“A Seat at the Table is very important, especially at this moment in time”
“When I first heard A Seat at the Table I was like, ‘Shit.’ Knowing the folks that Solange surrounds herself with, I thought, ‘This is not a gimmick, this is like her life.’ I just loved it – the interludes from her mother and father, how she interweaves the storytelling with those moments, and how she is unapologetic with the blackness and the message. There is a lot of pain, a lot of tension, a lot of anger. But there’s a lot of joy, too, because we’re a joyful people. Don’t Touch My Hair is my favourite song. It’s about navigating these spaces and being black, how sometimes people take liberties, or assume things about you. A Seat at the Table is very important, especially at this moment in time when black power and liberation are being expressed through art and also having commercial success. Describe the album in one word? Can I use a phrase? Soul on ice.”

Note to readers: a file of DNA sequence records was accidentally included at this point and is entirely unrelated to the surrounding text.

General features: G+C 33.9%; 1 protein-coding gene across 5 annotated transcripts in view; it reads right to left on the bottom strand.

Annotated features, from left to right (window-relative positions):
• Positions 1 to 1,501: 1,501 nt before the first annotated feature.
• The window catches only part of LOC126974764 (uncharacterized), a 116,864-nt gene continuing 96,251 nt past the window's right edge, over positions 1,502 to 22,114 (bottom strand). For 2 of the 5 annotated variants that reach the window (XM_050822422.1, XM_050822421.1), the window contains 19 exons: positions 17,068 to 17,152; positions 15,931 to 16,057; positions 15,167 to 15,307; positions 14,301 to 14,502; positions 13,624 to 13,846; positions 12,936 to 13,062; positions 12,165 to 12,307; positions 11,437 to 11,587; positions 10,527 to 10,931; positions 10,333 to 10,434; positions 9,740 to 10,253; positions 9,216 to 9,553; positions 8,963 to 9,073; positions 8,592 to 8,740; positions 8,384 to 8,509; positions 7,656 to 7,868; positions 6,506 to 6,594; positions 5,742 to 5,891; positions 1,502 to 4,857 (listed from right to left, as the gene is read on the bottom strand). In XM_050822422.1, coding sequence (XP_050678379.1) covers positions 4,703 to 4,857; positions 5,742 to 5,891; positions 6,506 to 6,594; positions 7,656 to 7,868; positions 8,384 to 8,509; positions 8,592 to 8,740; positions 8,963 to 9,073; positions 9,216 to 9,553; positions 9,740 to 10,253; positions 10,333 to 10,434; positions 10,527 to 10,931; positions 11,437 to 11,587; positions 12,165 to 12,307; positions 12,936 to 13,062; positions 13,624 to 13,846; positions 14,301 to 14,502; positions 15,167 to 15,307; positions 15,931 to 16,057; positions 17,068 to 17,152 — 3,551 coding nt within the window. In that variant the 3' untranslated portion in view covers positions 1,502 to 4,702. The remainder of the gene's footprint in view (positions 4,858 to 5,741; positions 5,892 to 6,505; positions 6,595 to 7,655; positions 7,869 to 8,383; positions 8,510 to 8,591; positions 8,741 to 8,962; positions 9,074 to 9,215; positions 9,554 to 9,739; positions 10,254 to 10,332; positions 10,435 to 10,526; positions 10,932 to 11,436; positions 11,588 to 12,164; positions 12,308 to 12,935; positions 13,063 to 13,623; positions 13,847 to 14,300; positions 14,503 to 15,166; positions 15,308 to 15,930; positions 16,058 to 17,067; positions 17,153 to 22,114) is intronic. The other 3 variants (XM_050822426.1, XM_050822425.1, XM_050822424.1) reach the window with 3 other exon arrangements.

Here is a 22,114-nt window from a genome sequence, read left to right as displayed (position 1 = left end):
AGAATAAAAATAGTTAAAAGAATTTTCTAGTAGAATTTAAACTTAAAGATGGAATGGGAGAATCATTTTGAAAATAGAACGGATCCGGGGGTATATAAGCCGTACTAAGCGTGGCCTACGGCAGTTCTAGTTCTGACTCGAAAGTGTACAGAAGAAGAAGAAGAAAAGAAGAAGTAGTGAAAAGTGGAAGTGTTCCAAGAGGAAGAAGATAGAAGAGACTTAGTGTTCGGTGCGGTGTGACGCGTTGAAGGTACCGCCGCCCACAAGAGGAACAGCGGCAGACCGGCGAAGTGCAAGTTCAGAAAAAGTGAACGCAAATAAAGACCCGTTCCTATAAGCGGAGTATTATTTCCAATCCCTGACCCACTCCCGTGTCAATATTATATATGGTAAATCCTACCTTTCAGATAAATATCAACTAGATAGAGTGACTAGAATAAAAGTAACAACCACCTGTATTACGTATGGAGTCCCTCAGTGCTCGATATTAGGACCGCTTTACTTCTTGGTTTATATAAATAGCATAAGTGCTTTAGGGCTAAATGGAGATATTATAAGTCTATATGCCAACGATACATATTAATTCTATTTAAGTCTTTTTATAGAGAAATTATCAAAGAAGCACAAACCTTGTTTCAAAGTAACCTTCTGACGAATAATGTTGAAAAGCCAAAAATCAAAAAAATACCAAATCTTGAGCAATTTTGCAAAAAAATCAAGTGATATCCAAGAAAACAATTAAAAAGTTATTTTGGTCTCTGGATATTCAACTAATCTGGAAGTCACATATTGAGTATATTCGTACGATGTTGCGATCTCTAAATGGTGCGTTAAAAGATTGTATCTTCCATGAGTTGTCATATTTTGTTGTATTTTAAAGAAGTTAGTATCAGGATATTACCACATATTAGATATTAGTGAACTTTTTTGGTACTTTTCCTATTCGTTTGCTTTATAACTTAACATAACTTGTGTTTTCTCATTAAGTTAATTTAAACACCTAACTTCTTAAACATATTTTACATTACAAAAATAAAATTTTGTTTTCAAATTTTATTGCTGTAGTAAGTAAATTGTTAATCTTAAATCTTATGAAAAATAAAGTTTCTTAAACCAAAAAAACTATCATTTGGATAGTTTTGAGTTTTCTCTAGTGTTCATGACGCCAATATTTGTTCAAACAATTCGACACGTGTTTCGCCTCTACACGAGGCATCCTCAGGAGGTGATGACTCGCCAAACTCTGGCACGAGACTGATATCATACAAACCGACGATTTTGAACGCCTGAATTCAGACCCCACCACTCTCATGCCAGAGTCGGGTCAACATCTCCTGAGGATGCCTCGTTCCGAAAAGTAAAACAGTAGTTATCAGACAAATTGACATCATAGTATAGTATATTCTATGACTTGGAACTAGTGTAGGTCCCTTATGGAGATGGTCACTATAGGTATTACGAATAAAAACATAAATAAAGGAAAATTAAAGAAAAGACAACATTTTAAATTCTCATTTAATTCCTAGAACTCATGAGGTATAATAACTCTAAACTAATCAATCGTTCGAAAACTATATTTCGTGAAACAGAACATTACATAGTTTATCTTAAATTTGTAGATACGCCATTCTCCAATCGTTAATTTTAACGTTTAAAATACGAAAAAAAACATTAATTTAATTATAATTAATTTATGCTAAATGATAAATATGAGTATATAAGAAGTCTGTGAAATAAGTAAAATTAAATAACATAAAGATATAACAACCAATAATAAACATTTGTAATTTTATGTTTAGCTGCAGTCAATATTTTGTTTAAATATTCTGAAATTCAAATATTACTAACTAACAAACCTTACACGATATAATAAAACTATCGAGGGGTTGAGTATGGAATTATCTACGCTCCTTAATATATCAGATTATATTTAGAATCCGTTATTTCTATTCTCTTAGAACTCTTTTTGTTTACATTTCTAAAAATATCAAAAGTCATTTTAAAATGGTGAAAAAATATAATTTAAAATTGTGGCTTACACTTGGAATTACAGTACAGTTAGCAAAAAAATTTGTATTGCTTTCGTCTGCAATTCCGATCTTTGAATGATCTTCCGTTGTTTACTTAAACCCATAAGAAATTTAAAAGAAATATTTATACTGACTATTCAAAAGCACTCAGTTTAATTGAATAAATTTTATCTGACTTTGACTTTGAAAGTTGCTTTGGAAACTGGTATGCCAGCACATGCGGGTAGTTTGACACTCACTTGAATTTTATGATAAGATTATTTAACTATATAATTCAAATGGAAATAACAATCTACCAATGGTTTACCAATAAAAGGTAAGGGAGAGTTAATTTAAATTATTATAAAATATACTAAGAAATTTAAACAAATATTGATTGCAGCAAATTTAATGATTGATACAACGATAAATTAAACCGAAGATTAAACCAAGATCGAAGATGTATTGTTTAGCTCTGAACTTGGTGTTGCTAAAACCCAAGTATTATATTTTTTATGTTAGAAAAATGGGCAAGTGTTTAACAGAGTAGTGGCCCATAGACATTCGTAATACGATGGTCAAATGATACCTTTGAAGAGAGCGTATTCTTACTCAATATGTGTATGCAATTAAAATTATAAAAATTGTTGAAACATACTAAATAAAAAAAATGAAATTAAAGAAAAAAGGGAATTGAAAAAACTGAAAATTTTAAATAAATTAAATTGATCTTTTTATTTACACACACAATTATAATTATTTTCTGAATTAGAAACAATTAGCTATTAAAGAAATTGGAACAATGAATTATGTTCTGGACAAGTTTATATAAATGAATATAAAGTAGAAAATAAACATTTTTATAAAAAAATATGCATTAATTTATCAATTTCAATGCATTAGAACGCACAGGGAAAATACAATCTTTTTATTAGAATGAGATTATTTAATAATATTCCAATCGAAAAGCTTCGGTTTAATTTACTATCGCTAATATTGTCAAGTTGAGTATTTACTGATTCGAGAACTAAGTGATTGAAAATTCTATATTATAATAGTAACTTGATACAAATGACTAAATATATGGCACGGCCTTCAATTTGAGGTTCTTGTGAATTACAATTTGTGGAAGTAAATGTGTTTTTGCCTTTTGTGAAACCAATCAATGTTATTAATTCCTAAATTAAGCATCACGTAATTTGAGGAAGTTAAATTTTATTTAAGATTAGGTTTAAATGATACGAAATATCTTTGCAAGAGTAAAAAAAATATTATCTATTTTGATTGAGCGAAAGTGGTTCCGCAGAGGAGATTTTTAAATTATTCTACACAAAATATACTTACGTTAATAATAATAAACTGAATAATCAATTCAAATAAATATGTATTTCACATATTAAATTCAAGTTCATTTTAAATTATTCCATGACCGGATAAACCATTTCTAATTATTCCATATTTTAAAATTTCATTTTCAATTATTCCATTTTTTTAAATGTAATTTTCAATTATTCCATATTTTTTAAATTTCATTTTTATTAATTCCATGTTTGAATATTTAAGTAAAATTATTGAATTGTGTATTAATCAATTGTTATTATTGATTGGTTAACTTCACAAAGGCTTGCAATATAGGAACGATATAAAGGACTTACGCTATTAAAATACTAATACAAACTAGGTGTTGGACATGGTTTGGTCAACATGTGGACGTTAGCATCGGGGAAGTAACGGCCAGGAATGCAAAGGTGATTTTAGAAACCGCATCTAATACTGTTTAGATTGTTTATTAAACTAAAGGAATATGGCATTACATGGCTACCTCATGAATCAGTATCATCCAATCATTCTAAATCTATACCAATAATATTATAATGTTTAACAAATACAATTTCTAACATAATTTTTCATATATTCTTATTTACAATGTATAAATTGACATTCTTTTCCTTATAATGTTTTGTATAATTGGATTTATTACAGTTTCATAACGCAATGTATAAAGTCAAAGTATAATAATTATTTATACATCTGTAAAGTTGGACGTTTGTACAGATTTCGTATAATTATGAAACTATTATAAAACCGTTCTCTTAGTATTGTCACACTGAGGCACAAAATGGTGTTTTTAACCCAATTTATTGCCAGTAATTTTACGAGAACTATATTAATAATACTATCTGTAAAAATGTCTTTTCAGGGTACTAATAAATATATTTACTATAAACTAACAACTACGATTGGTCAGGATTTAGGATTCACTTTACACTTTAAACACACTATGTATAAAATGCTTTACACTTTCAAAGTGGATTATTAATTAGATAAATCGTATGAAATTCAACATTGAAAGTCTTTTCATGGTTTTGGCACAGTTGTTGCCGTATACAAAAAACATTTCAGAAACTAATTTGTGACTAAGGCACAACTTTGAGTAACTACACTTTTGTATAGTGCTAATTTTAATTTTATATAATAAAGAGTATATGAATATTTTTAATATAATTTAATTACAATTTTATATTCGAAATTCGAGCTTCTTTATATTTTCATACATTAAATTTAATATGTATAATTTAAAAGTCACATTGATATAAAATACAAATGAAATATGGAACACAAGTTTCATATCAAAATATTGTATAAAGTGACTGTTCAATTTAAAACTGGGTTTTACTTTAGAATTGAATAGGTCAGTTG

Jon Gray is probably the most politicised chef around. One quarter of Bronx-born culinary collective Ghetto Gastro, he and his collaborators Pierre Serrao, Lester Walker and Malcolm Livingston II work at “the intersection between food, design and community”. Exploring the cooking of the African diaspora, the group hosts parties around the world (including Rick Owens’ Thanksgiving do). Black power and liberation are at the heart of their modus operandi – whether it’s through cooking a dish known as feijoada, which stems from Brazil’s history of slavery, or creating a Black Bodies dessert that champions the cause of Black Lives Matter with a chalk outline of a body on the plate.
Hair: Shingo Shibata at The Wall Group for Rodin by Recine. Make-up: Laura Stiassni at The Wall Group using Sisley. Styling assistants: Rebecca Perlmutar, Kat Banas and Sunnie Fraser. Hair assistant: Keisuke Chikamoto
The Autumn/Winter 2017 issue of AnOther Magazine is on sale now.